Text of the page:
Huge Fight Night!!! Hatton/Urango and Valuev/McCline: Strengths, Weaknesses, Previews and Predictions

Miami, Fl- Tonight will be one of the biggest night’s of the year for boxing fans as two highly anticipated match-ups materialize, removing the ‘smoke screen’ associated within the respected divisions, giving a much clearer picture as to how the remainder of the year could unfold. In one match-up we have a clash of two giants, (literally), that will go down as the most combined weight (590.6 lbs), as well as combined height (13’6″), to ever align themselves as opponents in the ring; In the other match-up, you have two considerably smaller fighters, (welterweight’s), but both are undefeated bruisers who have a combined record of 58 – 0 with 43 KO’s. There’s only one way to see how each of these guys will truly measure up, but for the mean time, we’re gonna break the match-ups down and analyze things from a preliminary standpoint. Jr. Welterweight Matchup For IBF Strap Preview: Matchup between two of the hardest hitting pugilist in this division. Interesting fight on paper because both fighters will come forward until the break of dawn, regardless of what attack is being mounted by the opponent. Both are undefeated, (Hatton 41-0 30KO’s/Urango 17-0-1 13KO’s), and plan to leave that way but as we all know, someone’s “O” must go. Hatton has the edge in experience but has never done it on a grand scale away from England. Urango has a great amatuer background but has not faced opposition in this class and may very well be ‘out-classed’ when it’s all said and done. Ricky Hatton: No coincidence he’s called the “Hitman”. Has a very bruising style. Comes straight at you all fight long, and has perhaps the most pure punching power the division has seen in quite some time. Was the 2005 Ring Magazine “Fighter of the Year” recipient as he took the boxing world by storm, becoming the first british fighter ever to achieve this feat. Greatest accomplishment in boxing was his 11th round stoppage of Kostya Tszyu who at the time was the ‘shining star’ in the division coming off his annihilation of Zab Judah. Strength’s: Throws every punch with ‘wicked’ intentions. Stamina is excellent, has a granite chin. Great punching power in both hands, uses combinations well, and understands the ring psychology behind sustaining his attack enough to deplete his opponents strength and typically has the energy to finish him off when the right time surfaces. Weaknesses: Has recently seemed to abandon head movement that added to his defense; Being somewhat one-dimensional at times, he tends to depend on his chin-strength to get him through fights as opposed to defensive skill…This could be an issue against a fighter like Urango who has the power to keep him cautious. Has also recently had a few distractions, (promoter Frank Warren at front and center), and has never dealt with the Vegas media up close and personal for a mega fight against a foe with this kind of strength. Also has appeared somewhat shaky against a couple southpaws in his past. Juan Urango: Columbian born fighter who’s stock in the U.S. has been increasingly rising as more people become aware of his punching power. After Ricky Hatton vacated his belt in ’05, Juan would go on to win the strap by defeating the man Ricky Hatton chose not to make a title defense against, Ben Rabeh. His punching power has led most avid boxing fans to dub him “The Columbian Tyson”, knocking out 13 of 17 opponents and fighting to a draw with one of the few who escaped the canvas, (Mike Aranaoutis). Strengths: Heavy hitting southpaw. Known to use ‘quality’ chin and take a few shots to give a few shots as well. Great lateral movement and ability to cut off the ring. Mixes punches well, throwing solid groups alternating from the body to the head, and tends to be a good thinker in the ring, in terms of when he should employ those ‘grouping’ combinations and when to stick with the jab alone. Good arsenal of punches at his disposal. Weaknesses: Has a tendency to take too many punches to setup a few of his own, which could be an issue against someone who hits as hard as Hatton with as much as activity as Hatton displays. Although he has a considerable amount of amatuer matchups under his belt, he hasn’t seen the likes of Hatton at any point in his career and like Hatton, concerns are strong relative to how he will deal with the pressure of the ‘bright’ Vegas lights and all the distractions that come along with them. Also, his hand speed is good, but Hatton’s hands seem to be a little quicker to the punch and if this surfaces, one would have to question his ability to sustain energy and effort while taking the type of punishment Hatton can give. Prediction: So far this year I’m 1-0 in matches I’ve predicted and the last one went down exactly how the prediction was laid out. This fight I think will be more or less the same. I see Hatton coming out trying to impress the HBO viewers and his ‘Brit-fans’ in the stands as he shells out a few huge bombs that get the attention of Urango in the beginning. I see Urango analyzing Hatton in the first round looking for strategy, (like he typically does by his own admission), and going back to his stool after the round knowing full well that he will have to make it a dog-fight until the end if he expects to win. After this assessment, I see Urango trading heavy shots with Hatton, using late round flurries and combinations to steal rounds, doing more than what was expected but not enough. In the end, I see a very close fight in which both fighter’s will have their moments, but based on the media hype and the future for boxing, (as annointed by the press), I see Hatton getting a decision on the scorecards that most who view the fight will walk away feeling has given the sport another ‘black eye’. Hatton Gets The Decision, Urango Gets The Respect!!! (Hatton By Unanimous Decision) Heavyweight Showdown For The WBA Strap Preview: Appropriately billed “Two Big”, this fight will be a spectacle that will perhaps never be seen again in the world of boxing as the two giants involved both stand well above the average pugilist in the sport today. Valuev (45-0 33KO’s), comes in unbeaten, yet technically unproven, while McCline (38-6 23KO’s), comes in proven, yet still beaten. The intrigue in this matchup is based closely on the last two statements. One fighter who’s size has basically allowed him to bully everyone will now face a man who is a little too big to be bullied, and with both possessing knockout power, the only true guarantee is that someone won’t be standing when the match is over. Nikolay Valuev: Towering figure who’s size gives him the biggest “X” factor (intimidation), since “Iron”Mike Tyson came on the scene in the mid ’80’s. He has racked up a an impressive undefeated record, but the talent level of his opposition has been credited to what most would consider ‘cupcakes’ in a heavyweight division that is completely watered down. Biggest names on his resume is Larry Donald and John Ruiz, two fighter’s who themselves are quite marginal in talent at best, and very low in the respective ranking charts. Strengths: Size. Pure and simple. In a sport where one is typically taught to attack the ‘head’ of the snake and the body will fall, Valuev makes himself the true exception, as most of his opponents can barely connect that high. His wingspan resembles that of a B747’s, and for a man his size, he uses his jab pretty well. Good stamina for a man carrying 320+ lbs for 12 rounds. Weaknesses: Never been REALLY tested to the chin. Not active enough to outpoint a fighter who can stay busy and slip his long, telegraphed jab. Level of competition is quite suspect, and most are completely unknown in the american boxing circuit. Punches are painfully slow, and reaction to opponent punches typically is as well, which is why he usually takes a great share of hits. Doesn’t really possess a one-punch knockout shot that you would think comes along with a size and frame that big. Jameel McCline: Pretty good fighter. Has been around for quite a while on the boxing circuit and has been in the rings with the the best that the recent heavyweight class has had to offer. Came up short in two attempts to become Champion, (Chris Byrd and Wladmir Klitschko), but both were somewhat competitive losses to two men who simply out ‘classed’ him and were technically better boxers. Strengths: Good handspeed for a guy his size. Knows how to effectively wear down opponent. Standing at 6ft 6in, he has enough size to effectively combat any type of fighter. Weaknesses: Despite his size, McCline typically fights like a smaller fighter, acting at times timid and non-aggressive. He also has a tendency to go long stretches with very low output as the fight wears on. Has ability to possess a killer instinct, but rarely shows it. Prediction: This fight will be a fight where spectators yearn for action early, as both guys will come out trying to pace themselves in an effort to have a little gas left in the tank in the late rounds. I see both fighters connecting with some heavy shots from time to time, but I think overall, McCline will finally be more aggressivem (realizing his career clock is ticking fast), and after seeing how painfully slow and telegraphic Valuev is, I predict he will stop the giant, marking the first time Valuev has gone down. When a man that size goes down the laws of gravity can not, and will not be defied. “Big Man” down…(McCline By KO anywhere between 3rd and 7th Round).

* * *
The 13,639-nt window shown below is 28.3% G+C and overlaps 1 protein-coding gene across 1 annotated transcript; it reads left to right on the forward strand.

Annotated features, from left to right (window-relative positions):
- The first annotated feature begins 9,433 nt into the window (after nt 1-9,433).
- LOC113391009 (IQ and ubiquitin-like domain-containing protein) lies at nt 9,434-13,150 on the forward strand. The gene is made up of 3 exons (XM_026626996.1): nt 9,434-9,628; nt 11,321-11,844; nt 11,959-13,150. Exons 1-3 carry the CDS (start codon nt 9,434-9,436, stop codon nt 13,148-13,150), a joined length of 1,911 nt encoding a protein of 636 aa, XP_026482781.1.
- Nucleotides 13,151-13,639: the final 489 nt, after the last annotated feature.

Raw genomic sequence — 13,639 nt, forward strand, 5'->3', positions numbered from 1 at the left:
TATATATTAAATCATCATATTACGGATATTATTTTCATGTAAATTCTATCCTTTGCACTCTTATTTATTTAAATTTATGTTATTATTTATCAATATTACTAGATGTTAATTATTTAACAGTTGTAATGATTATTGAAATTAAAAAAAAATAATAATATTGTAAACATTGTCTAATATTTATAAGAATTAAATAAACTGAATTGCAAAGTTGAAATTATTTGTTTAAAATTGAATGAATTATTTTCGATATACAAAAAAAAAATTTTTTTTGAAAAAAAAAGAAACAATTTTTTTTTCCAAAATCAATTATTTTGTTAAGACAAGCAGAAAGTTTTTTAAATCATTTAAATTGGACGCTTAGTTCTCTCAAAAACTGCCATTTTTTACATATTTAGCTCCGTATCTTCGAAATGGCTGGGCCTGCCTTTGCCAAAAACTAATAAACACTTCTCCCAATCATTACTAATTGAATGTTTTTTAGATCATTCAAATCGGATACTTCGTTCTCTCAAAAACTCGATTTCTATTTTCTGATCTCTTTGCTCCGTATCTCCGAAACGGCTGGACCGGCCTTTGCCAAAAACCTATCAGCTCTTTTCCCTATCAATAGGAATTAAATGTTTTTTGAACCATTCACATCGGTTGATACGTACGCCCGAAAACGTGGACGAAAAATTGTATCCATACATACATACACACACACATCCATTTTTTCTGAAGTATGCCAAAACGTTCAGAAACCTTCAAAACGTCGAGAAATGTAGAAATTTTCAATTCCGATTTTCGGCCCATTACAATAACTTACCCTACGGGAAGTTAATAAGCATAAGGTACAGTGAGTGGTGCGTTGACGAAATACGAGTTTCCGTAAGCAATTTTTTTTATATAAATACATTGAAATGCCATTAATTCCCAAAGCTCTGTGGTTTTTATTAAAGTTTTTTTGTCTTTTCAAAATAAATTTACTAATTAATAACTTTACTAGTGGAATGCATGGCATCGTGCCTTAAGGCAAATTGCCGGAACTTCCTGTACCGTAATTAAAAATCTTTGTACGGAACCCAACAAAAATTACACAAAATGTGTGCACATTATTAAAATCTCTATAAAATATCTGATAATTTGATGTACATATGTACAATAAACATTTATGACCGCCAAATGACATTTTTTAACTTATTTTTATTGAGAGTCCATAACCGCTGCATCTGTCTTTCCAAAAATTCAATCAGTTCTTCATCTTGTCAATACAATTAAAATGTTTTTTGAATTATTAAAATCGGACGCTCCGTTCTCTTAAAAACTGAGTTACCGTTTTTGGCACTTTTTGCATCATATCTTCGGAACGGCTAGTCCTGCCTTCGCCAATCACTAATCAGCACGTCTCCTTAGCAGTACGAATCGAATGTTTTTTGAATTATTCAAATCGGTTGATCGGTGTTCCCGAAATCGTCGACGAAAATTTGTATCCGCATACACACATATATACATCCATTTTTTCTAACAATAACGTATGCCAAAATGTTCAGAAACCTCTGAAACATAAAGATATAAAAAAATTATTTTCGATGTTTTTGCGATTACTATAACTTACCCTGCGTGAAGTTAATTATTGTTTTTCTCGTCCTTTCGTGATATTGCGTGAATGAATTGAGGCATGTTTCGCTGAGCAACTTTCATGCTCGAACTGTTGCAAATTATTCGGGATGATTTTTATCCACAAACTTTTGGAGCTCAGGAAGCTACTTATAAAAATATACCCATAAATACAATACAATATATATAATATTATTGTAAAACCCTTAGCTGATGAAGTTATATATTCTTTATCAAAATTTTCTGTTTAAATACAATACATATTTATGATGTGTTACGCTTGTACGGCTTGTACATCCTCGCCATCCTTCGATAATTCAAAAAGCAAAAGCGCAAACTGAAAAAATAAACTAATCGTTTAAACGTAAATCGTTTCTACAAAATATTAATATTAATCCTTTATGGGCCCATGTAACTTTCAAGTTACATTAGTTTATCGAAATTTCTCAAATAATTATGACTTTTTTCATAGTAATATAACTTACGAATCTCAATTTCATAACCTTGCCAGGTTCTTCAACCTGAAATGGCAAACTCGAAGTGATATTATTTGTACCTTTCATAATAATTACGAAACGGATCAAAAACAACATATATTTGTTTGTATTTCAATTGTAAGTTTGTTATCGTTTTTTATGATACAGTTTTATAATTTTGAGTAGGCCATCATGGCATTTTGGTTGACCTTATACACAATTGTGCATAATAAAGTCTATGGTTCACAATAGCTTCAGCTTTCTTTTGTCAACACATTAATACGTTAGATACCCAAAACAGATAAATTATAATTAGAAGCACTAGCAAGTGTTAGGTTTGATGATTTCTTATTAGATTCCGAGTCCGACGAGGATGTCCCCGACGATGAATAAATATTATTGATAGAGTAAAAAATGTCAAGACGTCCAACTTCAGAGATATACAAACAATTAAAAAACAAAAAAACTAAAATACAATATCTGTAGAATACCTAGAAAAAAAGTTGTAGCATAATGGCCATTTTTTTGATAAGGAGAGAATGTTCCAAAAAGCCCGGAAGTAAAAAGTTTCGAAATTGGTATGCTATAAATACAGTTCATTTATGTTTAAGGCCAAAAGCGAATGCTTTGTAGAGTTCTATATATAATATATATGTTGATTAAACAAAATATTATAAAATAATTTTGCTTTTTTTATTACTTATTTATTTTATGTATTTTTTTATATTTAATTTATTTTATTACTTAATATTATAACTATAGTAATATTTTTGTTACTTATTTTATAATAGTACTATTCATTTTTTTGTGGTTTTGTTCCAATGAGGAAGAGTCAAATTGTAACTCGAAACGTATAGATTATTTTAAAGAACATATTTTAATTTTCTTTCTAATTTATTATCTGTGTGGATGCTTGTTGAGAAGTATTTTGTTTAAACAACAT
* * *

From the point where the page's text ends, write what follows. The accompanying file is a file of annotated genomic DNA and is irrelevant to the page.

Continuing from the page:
About Tim Starks

Tim is the founder of The Queensberry Rules and co-founder of The Transnational Boxing Rankings Board ( He lives in Washington, D.C. He has written for the Guardian, Economist, New Republic, Chicago Tribune and more.